Take the measurements along the width of the shelf, from short end to short end. Mitre cut one end of the timber for the frame at 45 degrees. Then measure and mark for the second 45-degree mitre cut. Repeat this for the three other ends to complete the shelf frames.
Person measuring piece of timber with tape measure

7Attach the short sides to the shelf

Apply glue to the mitres on the short sides of the frame. Line the timber up so it's flush with the rest of the frame. Clamp it and fix together with the nailing gun. Repeat this to attach the other sides. Remember to wipe away any excess glue as you go.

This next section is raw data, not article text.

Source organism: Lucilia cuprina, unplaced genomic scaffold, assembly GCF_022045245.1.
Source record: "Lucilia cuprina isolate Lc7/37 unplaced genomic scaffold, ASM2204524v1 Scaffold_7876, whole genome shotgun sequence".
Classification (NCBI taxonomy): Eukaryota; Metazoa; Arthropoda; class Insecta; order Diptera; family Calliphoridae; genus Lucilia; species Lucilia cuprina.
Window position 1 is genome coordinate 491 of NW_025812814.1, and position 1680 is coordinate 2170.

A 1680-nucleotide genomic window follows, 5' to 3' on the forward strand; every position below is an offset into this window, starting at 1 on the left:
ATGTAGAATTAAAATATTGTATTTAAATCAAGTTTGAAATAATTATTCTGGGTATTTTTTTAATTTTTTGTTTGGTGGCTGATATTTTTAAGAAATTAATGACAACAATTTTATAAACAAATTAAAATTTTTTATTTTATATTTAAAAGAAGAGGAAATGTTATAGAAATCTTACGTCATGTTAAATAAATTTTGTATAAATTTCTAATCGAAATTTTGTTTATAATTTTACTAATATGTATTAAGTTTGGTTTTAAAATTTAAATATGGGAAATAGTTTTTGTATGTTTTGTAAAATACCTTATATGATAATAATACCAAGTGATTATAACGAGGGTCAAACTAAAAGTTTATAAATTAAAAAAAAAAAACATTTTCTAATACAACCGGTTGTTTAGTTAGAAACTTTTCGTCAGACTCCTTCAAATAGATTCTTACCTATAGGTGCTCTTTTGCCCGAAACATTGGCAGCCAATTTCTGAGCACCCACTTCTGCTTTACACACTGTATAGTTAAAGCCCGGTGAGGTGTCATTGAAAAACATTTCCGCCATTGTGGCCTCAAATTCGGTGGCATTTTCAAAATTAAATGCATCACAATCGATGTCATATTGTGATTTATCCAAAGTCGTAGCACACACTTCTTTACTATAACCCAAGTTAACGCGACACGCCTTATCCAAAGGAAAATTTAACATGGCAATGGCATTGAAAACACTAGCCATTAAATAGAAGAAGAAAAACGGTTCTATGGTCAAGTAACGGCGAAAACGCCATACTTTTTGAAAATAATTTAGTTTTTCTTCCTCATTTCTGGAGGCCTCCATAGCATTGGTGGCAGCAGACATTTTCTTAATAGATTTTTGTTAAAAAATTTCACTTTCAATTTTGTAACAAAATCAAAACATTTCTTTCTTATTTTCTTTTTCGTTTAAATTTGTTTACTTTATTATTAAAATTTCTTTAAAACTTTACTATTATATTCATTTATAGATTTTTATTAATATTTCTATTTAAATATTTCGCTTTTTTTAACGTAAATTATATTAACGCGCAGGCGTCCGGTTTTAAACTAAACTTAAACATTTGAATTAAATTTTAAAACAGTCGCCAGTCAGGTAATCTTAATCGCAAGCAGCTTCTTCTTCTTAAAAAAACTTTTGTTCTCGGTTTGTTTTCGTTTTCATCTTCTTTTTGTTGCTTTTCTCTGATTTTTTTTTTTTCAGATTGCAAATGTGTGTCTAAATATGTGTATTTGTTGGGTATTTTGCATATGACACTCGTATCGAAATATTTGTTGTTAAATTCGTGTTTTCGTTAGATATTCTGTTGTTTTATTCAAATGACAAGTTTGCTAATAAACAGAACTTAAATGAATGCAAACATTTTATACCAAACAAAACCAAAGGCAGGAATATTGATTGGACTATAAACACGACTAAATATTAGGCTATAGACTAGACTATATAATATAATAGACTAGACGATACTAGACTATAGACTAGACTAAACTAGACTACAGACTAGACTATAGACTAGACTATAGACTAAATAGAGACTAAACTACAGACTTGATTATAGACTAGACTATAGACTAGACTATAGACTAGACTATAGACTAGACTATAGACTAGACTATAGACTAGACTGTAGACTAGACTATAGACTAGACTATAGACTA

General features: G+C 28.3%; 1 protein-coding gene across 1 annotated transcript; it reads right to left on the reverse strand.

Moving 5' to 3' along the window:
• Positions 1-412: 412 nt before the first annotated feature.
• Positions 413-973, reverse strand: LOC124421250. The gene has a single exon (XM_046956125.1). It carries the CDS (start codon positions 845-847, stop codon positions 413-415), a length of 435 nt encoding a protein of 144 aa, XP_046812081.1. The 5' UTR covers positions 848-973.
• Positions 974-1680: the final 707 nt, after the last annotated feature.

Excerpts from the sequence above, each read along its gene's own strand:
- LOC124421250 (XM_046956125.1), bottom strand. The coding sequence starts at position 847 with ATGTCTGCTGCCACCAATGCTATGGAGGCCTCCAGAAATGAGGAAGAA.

Person using nail gun to secure timber together

8Sand the timber

Now that all of the pieces for the bar cart are complete, give them a light sand with the orbital sander and the 80 grit sandpaper before you start fixing them all together.
Person using sander to sand timber

9Measure and mark for the bottom shelf

First you need to mark the centre line of your circle. Half the depth of the shelf frame is 21mm, so mark this length down from the centre of the circle and draw a straight line across. Repeat this on the other circle so the bottom shelf will be fitted in the centre.
Person measuring and marking timber with level and pencil

10Attach the bottom shelf

Once you've established the shelf position, clamp the circle and shelf in place. Pre-drill with the 3mm drill bit and use the 30mm screws to fix them together. Use at least five screws on both sides. Tip: drill from the MDF into the pine shelf. That way the screws will hold better.
Pieces of timber clamped together

11Attach the second shelf